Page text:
The program, originally slated to debut in 1981 with the new title and storyline, was delayed when Peter Barton fell backward onto pyrotechnics and was badly burned, while co-star Louis Gossett Jr., tied to a chair, had fallen on top of Barton but managed to rescue him. After months in the hospital, Barton was released, and the show resumed shooting.[3]

The series was cancelled after one season. The show ended airing the first pilot (with Barton as ‘David Star’) as the final episode broadcast.

Plot[edit]

Introduction[edit]

D'Hai/Walter Shepherd's (Louis Gossett Jr.) dialogue over the opening theme tells the tale of E'Hawke/Matthew Star (Peter Barton):

Louis Gossett Jr. and Peter Barton

First half of series[edit]

The first half of the series' run dealt with Matthew Star attending Crestridge High School and trying to survive his teenage years while dodging assassins, all under the watchful eye of his guardian, Walter Shepherd, who stayed nearby as a science teacher at the school. Those in their lives who had no idea about the truth were girlfriend Pam Elliot (Amy Steel), friend Bob Alexander (Chip Frye), and the merry principal, Mr. Heller (Michael Fairman).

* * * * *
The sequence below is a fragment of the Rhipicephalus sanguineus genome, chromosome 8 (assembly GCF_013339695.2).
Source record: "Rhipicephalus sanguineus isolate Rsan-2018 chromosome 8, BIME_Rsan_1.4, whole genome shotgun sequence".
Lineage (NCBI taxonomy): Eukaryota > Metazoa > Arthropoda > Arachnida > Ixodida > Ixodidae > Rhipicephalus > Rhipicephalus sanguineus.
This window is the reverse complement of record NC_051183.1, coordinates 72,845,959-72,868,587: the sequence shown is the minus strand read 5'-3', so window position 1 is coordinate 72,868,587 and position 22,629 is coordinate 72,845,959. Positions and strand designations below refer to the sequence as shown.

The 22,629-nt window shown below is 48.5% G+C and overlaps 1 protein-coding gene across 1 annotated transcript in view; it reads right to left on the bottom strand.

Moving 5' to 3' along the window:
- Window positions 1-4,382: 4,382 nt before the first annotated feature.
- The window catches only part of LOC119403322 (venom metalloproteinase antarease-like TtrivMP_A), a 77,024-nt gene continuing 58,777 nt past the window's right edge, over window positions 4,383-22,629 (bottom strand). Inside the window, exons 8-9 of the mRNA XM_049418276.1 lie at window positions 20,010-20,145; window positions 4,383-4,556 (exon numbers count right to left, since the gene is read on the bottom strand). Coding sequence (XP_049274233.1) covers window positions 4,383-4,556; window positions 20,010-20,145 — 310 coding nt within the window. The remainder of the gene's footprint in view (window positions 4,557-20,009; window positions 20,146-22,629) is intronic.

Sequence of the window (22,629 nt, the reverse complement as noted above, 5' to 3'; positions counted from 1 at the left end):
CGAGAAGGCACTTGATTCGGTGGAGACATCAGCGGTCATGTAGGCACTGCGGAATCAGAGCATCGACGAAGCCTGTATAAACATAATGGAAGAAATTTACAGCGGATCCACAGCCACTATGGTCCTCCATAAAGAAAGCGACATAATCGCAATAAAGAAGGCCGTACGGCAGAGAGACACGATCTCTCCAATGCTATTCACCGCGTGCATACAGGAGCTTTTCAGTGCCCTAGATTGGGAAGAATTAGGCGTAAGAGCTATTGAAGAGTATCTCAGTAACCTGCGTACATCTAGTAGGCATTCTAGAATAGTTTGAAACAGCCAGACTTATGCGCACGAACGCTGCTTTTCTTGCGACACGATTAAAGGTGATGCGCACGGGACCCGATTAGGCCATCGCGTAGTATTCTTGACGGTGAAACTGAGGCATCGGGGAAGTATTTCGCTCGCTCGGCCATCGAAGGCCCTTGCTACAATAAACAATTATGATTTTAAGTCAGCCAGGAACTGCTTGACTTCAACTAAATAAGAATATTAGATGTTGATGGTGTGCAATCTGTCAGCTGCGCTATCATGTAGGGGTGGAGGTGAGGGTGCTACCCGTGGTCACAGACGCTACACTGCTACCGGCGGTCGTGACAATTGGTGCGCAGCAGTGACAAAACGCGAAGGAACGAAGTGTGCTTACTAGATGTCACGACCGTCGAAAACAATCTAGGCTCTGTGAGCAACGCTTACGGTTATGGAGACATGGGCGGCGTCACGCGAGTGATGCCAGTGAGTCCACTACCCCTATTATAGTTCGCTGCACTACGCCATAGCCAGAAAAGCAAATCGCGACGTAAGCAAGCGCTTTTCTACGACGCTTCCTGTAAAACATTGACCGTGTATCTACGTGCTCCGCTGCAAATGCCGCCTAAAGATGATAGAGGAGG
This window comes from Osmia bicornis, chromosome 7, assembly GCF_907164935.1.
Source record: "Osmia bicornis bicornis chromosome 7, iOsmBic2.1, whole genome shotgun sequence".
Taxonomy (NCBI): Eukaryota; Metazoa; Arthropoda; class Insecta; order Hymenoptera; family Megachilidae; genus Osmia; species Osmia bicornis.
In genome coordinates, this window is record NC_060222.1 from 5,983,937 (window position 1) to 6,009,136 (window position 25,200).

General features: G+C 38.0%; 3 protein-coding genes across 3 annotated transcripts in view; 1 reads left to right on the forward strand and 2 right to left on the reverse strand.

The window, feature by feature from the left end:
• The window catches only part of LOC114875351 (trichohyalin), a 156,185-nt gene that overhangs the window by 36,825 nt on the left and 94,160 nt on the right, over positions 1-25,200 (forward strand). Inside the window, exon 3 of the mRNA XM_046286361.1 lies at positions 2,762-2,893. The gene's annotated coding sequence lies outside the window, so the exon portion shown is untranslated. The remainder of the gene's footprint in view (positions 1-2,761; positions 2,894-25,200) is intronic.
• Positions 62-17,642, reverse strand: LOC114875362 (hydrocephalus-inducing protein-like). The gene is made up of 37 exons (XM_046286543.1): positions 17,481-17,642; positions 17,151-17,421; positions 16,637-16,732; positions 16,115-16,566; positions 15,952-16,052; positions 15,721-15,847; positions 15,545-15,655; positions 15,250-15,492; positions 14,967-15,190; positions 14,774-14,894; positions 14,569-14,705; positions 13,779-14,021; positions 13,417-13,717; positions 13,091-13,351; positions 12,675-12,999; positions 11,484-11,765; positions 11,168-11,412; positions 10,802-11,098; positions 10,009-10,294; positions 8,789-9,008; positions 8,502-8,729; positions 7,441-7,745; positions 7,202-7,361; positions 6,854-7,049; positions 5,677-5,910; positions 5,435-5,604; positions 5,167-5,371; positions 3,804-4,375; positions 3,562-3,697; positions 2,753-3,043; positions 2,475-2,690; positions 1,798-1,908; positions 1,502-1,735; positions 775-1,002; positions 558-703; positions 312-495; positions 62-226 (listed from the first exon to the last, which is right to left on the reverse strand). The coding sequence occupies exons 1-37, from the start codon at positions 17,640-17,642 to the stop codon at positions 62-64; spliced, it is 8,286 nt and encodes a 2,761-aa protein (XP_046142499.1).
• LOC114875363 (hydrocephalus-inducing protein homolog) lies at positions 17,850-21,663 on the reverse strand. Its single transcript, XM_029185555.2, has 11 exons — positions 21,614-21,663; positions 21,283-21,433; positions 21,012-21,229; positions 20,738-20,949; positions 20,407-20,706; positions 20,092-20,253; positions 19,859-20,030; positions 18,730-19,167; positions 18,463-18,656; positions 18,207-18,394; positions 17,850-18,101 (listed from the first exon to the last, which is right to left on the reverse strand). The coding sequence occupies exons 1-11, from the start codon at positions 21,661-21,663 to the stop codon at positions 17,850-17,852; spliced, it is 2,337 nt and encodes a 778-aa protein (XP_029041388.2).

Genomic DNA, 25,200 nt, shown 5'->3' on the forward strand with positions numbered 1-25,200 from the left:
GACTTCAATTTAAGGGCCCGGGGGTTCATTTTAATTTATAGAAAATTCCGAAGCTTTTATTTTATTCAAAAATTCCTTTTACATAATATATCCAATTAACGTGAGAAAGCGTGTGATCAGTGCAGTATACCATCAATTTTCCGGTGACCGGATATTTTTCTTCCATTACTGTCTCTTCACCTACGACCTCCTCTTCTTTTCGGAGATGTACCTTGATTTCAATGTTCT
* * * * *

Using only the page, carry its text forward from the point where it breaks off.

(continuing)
General Tucker (John Crawford), an Air Force officer specializing in extraterrestrial investigations, had tracked the two of them across the country as they evaded alien agents intent on exterminating them. From time to time, he enlisted their specialized aid in solving monumental problems.

The first dozen episodes dealt with the daily troubles of high school students, although in the episode "The Triangle," a chance trip to the Bermuda Triangle resulted in the discovery of messengers from Quadris, who told the pair that the king had been executed. E'Hawke/Matthew was crowned the new king in a torch-lit cave.

In the episode "Mother," a strange carnival gypsy is revealed to be Matthew's mother Nadra, who had been traveling the galaxy and hiding from assassins. This reunion was bittersweet because, due to Nadra's health problems, she was forced to leave Crestridge for an undisclosed location with a higher elevation.

Finally, in the "Fugitives" episode, Walt, trying to elude a nosy doctor, comes into contact with a substance in the hospital that causes him to have a deadly allergic reaction. At the same time, Matthew is being booked into jail and needs Walt to bail him out. At the last minute, Matthew manages to save Walt, as he has done many times throughout the series.

Second half of series[edit]

The series took a sudden turn from a dramatic adventure series to a by-the-book adventure series, with Walt and Matthew having to deal with government assignments. Major Wymore (James Karen) replaced General Tucker (John Crawford) and met with the Quadrians in all sorts of strange locations where he briefed them on the missions. Gone were Pam and Bob and references to the high school. Matthew was being portrayed as older, and not much was said about their true mission: which was returning to Quadris to take back their world from the enemy.[5]